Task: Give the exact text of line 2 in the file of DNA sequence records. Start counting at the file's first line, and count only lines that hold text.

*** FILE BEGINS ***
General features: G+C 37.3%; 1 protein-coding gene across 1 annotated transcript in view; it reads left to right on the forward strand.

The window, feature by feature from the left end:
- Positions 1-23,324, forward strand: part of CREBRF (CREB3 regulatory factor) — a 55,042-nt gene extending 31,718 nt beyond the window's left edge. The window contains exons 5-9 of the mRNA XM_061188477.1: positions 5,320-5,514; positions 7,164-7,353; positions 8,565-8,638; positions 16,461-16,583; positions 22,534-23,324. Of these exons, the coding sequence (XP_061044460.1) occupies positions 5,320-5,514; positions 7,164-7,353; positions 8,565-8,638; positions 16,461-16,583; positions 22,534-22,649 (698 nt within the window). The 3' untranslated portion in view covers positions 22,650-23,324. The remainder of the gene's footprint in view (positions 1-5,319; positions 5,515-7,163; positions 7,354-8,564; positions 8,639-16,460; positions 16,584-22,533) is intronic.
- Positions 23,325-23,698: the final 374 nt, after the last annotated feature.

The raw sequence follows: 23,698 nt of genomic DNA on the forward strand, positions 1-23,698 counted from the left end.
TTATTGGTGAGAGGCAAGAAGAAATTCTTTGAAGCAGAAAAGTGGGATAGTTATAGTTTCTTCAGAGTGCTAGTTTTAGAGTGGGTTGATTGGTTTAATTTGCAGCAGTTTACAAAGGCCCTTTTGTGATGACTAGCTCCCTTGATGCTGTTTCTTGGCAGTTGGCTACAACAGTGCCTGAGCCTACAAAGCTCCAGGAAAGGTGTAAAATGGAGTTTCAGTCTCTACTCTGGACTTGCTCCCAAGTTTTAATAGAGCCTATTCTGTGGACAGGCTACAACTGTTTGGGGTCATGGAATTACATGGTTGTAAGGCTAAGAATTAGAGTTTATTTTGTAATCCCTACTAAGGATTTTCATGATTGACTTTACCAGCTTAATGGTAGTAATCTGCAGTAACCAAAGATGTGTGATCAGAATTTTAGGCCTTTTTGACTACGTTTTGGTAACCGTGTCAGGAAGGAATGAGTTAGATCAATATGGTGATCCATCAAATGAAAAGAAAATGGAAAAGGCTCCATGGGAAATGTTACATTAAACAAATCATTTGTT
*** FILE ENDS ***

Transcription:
The window, feature by feature from the left end: